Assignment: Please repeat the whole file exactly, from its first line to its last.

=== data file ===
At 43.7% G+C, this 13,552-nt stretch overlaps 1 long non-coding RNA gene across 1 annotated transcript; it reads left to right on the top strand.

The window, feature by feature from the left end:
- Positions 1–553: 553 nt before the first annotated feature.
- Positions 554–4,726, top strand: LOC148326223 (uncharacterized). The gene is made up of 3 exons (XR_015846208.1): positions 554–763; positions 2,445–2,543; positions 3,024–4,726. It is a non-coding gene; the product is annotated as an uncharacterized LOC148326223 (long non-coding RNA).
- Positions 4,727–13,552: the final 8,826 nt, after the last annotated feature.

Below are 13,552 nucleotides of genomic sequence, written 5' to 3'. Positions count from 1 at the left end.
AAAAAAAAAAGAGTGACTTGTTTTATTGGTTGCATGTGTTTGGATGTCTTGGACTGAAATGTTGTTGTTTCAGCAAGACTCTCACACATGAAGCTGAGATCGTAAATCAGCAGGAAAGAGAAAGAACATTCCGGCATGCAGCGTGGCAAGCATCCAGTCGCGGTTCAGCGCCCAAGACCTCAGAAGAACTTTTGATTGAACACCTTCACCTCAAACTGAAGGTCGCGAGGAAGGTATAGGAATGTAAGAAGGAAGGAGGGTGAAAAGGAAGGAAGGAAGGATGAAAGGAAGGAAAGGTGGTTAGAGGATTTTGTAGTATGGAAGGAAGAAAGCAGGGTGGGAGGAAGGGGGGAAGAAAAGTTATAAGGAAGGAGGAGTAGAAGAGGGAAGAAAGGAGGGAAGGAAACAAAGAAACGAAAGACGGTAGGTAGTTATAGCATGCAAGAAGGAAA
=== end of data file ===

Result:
At 43.7% G+C, this 13,552-nt stretch overlaps 1 long non-coding RNA gene across 1 annotated transcript; it reads left to right on the top strand.

The window, feature by feature from the left end:
- Positions 1–553: 553 nt before the first annotated feature.
- Positions 554–4,726, top strand: LOC148326223 (uncharacterized). The gene is made up of 3 exons (XR_015846208.1): positions 554–763; positions 2,445–2,543; positions 3,024–4,726. It is a non-coding gene; the product is annotated as an uncharacterized LOC148326223 (long non-coding RNA).
- Positions 4,727–13,552: the final 8,826 nt, after the last annotated feature.

Below are 13,552 nucleotides of genomic sequence, written 5' to 3'. Positions count from 1 at the left end.
AAAAAAAAAAGAGTGACTTGTTTTATTGGTTGCATGTGTTTGGATGTCTTGGACTGAAATGTTGTTGTTTCAGCAAGACTCTCACACATGAAGCTGAGATCGTAAATCAGCAGGAAAGAGAAAGAACATTCCGGCATGCAGCGTGGCAAGCATCCAGTCGCGGTTCAGCGCCCAAGACCTCAGAAGAACTTTTGATTGAACACCTTCACCTCAAACTGAAGGTCGCGAGGAAGGTATAGGAATGTAAGAAGGAAGGAGGGTGAAAAGGAAGGAAGGAAGGATGAAAGGAAGGAAAGGTGGTTAGAGGATTTTGTAGTATGGAAGGAAGAAAGCAGGGTGGGAGGAAGGGGGGAAGAAAAGTTATAAGGAAGGAGGAGTAGAAGAGGGAAGAAAGGAGGGAAGGAAACAAAGAAACGAAAGACGGTAGGTAGTTATAGCATGCAAGAAGGAAA